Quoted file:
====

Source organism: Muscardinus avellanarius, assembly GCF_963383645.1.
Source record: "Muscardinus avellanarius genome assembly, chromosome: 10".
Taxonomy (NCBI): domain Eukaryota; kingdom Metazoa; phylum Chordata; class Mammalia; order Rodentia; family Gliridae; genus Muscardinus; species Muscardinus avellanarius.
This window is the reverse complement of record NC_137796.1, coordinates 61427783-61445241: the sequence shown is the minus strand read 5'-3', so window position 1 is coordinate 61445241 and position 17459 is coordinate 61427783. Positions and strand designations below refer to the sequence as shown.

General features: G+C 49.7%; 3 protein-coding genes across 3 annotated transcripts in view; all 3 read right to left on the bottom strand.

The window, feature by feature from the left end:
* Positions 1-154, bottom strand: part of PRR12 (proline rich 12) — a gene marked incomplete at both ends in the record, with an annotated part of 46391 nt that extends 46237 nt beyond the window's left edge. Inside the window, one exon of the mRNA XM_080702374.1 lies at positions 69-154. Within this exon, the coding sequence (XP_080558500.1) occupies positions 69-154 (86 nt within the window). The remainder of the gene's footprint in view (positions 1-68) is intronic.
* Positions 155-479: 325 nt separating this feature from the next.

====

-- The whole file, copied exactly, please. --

Source organism: Muscardinus avellanarius, assembly GCF_963383645.1.
Source record: "Muscardinus avellanarius genome assembly, chromosome: 10".
Taxonomy (NCBI): domain Eukaryota; kingdom Metazoa; phylum Chordata; class Mammalia; order Rodentia; family Gliridae; genus Muscardinus; species Muscardinus avellanarius.
This window is the reverse complement of record NC_137796.1, coordinates 61427783-61445241: the sequence shown is the minus strand read 5'-3', so window position 1 is coordinate 61445241 and position 17459 is coordinate 61427783. Positions and strand designations below refer to the sequence as shown.

General features: G+C 49.7%; 3 protein-coding genes across 3 annotated transcripts in view; all 3 read right to left on the bottom strand.

The window, feature by feature from the left end:
* Positions 1-154, bottom strand: part of PRR12 (proline rich 12) — a gene marked incomplete at both ends in the record, with an annotated part of 46391 nt that extends 46237 nt beyond the window's left edge. Inside the window, one exon of the mRNA XM_080702374.1 lies at positions 69-154. Within this exon, the coding sequence (XP_080558500.1) occupies positions 69-154 (86 nt within the window). The remainder of the gene's footprint in view (positions 1-68) is intronic.
* Positions 155-479: 325 nt separating this feature from the next.